He also said Google is eliminating the $95 annual fee for its Google Express shopping service. Instead, consumers who place orders with Google Home won’t pay a fee as long as they surpass Wal-Mart’s free-shipping threshold ($35).

Budd Bugatch, a retail analyst with Raymond James & Associates, also likes the Wal-Mart and Google partnership. Bugatch said voice-activated shopping could eventually replace mobile and it’s smart for Wal-Mart to have a strategy in place. He doesn’t see the move as a threat to Alexa, but he said Wal-Mart is innovating in ways Amazon can’t, such as in-store pickup and the online order discount for general merchandise when it’s picked up in stores. He said testing employees to deliver online orders from stores still has hurdles but is also an innovative move by Wal-Mart that Amazon can’t now answer.

Anderson said Wal-Mart’s decision to partner instead of building or buying comes with trade-offs, like losing control over Google’s roadmap, limited (or shared) access to customer data, control of the customer experience and uncertainty about the long-term cost of supporting voice commerce.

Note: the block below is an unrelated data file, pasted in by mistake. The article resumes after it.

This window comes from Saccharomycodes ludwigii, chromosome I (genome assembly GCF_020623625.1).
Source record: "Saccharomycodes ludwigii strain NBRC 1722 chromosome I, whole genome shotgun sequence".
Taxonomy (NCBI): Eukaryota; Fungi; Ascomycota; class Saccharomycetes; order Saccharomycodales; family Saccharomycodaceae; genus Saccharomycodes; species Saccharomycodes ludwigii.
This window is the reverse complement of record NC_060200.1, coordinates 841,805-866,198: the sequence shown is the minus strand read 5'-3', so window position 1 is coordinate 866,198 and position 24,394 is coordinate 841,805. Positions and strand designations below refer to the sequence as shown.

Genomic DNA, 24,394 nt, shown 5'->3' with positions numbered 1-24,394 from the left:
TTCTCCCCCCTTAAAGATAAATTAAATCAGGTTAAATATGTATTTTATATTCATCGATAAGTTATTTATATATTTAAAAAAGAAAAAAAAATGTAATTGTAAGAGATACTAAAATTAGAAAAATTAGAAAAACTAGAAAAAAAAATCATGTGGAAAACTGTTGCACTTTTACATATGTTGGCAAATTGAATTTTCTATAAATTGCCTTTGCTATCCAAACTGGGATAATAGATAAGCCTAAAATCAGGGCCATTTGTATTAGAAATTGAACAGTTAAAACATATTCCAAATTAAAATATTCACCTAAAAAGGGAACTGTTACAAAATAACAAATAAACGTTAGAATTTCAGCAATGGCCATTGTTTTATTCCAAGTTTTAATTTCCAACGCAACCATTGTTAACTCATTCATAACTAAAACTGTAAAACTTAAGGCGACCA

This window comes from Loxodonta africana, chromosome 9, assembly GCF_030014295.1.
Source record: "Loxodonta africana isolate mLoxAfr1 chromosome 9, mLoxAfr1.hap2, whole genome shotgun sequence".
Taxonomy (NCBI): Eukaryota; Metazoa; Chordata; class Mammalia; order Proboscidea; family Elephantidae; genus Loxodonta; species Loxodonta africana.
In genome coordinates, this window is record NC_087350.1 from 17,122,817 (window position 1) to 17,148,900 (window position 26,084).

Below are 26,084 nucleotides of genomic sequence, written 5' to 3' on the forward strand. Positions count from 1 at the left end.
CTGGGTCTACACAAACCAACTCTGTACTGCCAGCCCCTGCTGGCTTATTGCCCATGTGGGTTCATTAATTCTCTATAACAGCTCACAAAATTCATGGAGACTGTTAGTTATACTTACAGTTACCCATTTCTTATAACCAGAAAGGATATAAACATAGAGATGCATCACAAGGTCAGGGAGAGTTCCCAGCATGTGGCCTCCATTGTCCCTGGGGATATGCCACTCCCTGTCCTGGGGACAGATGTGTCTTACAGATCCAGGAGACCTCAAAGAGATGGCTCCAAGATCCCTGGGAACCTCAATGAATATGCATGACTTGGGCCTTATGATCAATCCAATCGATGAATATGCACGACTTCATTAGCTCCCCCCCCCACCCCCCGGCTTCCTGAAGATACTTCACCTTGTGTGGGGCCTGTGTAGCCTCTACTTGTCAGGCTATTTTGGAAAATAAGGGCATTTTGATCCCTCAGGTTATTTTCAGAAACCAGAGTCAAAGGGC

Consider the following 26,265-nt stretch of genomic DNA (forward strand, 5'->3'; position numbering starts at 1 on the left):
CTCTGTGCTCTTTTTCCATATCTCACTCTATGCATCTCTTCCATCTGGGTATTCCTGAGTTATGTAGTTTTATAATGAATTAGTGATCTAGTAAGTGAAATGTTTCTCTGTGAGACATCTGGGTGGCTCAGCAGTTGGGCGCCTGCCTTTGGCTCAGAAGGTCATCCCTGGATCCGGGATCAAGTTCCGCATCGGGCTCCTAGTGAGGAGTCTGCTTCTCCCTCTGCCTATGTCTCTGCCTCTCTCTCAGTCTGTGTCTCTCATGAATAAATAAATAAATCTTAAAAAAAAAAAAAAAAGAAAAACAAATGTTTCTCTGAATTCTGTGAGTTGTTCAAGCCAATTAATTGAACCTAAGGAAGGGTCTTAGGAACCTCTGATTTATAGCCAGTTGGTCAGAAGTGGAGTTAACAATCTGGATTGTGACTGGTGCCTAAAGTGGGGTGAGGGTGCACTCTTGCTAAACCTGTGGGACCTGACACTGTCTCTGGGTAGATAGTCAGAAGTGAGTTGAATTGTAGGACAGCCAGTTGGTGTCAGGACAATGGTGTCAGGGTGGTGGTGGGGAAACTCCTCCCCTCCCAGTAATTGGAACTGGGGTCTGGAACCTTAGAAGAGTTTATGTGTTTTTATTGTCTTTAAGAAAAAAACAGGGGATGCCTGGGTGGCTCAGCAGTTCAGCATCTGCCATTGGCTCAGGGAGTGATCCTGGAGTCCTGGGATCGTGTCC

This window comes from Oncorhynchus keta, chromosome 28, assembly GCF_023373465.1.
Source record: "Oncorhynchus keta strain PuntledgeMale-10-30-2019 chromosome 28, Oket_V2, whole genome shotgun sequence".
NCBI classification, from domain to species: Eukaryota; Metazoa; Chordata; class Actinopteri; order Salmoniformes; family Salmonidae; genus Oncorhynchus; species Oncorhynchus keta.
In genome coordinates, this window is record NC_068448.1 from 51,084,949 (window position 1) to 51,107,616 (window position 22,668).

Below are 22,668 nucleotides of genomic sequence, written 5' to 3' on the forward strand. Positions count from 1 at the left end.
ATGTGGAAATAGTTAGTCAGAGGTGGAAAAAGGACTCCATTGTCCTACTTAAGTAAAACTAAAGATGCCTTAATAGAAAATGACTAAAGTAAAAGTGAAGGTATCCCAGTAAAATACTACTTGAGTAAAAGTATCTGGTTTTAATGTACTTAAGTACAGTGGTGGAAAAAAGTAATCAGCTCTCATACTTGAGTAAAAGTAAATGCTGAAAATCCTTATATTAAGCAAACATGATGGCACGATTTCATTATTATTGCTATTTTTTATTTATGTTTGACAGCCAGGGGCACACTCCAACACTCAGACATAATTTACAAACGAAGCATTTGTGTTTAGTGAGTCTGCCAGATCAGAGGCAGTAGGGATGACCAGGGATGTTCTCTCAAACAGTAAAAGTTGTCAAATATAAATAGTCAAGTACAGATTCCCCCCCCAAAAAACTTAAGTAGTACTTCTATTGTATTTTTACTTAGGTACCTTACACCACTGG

“It’s notable to me, for example, that Google Home shoppers will be completing purchases via the Google Express app, not Walmart’s app. Ultimately it’s a step forward for Wal-Mart. But I wonder if this may not be the first of many steps. I’ve been told that Wal-Mart’s Store No. 8 tech incubator has a voice play, and I think over the long-term retailers will want proprietary or white-label voice commerce capabilities so that they maintain more control over customers’ experience and data,” Anderson said.

Annibal Sodero, assistant professor of supply chain at the University of Arkansas, said there are definite trade-offs in the partnership with respect to Wal-Mart sharing data with Google. Be said Wal-Mart needs to make up some ground and partnering with a leader like Google gives them a big leap.

But, he warns longer-term that Wal-Mart’s sharing data with Google could be costly should Google become well acquainted with Wal-Mart’s customers’ preferences. He said Google’s mission as one of the top five technology companies is to grow its information base on every household and every person in the world. For example, Sodero proposed, what’s to keep Google from using Wal-Mart shopper information in its own Google Express shopping platform, which includes 30 retailers in the Northwest Arkansas market.